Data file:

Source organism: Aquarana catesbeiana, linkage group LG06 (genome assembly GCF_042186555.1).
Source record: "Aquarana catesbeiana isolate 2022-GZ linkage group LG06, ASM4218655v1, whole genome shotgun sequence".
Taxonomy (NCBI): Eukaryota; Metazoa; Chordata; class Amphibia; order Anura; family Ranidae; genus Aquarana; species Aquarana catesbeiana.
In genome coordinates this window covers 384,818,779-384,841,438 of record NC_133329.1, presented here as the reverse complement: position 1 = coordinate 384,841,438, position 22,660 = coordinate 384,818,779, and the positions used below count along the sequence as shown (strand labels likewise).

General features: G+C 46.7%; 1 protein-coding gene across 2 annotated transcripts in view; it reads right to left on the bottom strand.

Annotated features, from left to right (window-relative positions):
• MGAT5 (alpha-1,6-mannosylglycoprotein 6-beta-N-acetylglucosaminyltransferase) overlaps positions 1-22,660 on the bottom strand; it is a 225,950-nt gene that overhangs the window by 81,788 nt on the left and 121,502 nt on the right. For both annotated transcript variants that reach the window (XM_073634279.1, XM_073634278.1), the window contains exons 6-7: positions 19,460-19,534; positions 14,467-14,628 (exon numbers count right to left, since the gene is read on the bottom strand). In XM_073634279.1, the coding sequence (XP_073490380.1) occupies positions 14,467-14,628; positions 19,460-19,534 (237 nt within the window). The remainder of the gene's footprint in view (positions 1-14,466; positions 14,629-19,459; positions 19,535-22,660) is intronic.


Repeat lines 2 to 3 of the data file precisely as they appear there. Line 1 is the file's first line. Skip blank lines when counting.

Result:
Source record: "Aquarana catesbeiana isolate 2022-GZ linkage group LG06, ASM4218655v1, whole genome shotgun sequence".
Taxonomy (NCBI): Eukaryota; Metazoa; Chordata; class Amphibia; order Anura; family Ranidae; genus Aquarana; species Aquarana catesbeiana.